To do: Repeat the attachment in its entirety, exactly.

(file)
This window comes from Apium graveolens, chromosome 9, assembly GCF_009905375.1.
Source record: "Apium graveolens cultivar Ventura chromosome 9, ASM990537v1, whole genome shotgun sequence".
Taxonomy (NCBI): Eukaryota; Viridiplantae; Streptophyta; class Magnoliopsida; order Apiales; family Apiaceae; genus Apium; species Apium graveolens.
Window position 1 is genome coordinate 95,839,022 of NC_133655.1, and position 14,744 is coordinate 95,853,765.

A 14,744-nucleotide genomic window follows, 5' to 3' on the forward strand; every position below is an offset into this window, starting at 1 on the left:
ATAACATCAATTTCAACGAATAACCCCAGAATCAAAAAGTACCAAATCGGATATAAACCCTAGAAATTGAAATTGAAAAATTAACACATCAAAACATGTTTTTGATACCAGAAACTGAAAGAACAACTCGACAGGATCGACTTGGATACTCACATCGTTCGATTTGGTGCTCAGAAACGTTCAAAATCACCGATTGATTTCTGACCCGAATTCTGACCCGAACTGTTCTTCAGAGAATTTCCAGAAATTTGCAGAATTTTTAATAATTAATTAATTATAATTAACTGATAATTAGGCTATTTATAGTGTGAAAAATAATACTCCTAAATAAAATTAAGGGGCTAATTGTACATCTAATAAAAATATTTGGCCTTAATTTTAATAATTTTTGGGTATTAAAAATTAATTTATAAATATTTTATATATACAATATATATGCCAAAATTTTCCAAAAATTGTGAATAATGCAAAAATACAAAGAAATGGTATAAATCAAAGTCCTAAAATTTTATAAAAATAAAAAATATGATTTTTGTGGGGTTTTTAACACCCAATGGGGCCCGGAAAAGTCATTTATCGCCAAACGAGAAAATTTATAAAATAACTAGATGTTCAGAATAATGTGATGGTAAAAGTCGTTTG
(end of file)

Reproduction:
This window comes from Apium graveolens, chromosome 9, assembly GCF_009905375.1.
Source record: "Apium graveolens cultivar Ventura chromosome 9, ASM990537v1, whole genome shotgun sequence".
Taxonomy (NCBI): Eukaryota; Viridiplantae; Streptophyta; class Magnoliopsida; order Apiales; family Apiaceae; genus Apium; species Apium graveolens.
Window position 1 is genome coordinate 95,839,022 of NC_133655.1, and position 14,744 is coordinate 95,853,765.

A 14,744-nucleotide genomic window follows, 5' to 3' on the forward strand; every position below is an offset into this window, starting at 1 on the left:
ATAACATCAATTTCAACGAATAACCCCAGAATCAAAAAGTACCAAATCGGATATAAACCCTAGAAATTGAAATTGAAAAATTAACACATCAAAACATGTTTTTGATACCAGAAACTGAAAGAACAACTCGACAGGATCGACTTGGATACTCACATCGTTCGATTTGGTGCTCAGAAACGTTCAAAATCACCGATTGATTTCTGACCCGAATTCTGACCCGAACTGTTCTTCAGAGAATTTCCAGAAATTTGCAGAATTTTTAATAATTAATTAATTATAATTAACTGATAATTAGGCTATTTATAGTGTGAAAAATAATACTCCTAAATAAAATTAAGGGGCTAATTGTACATCTAATAAAAATATTTGGCCTTAATTTTAATAATTTTTGGGTATTAAAAATTAATTTATAAATATTTTATATATACAATATATATGCCAAAATTTTCCAAAAATTGTGAATAATGCAAAAATACAAAGAAATGGTATAAATCAAAGTCCTAAAATTTTATAAAAATAAAAAATATGATTTTTGTGGGGTTTTTAACACCCAATGGGGCCCGGAAAAGTCATTTATCGCCAAACGAGAAAATTTATAAAATAACTAGATGTTCAGAATAATGTGATGGTAAAAGTCGTTTG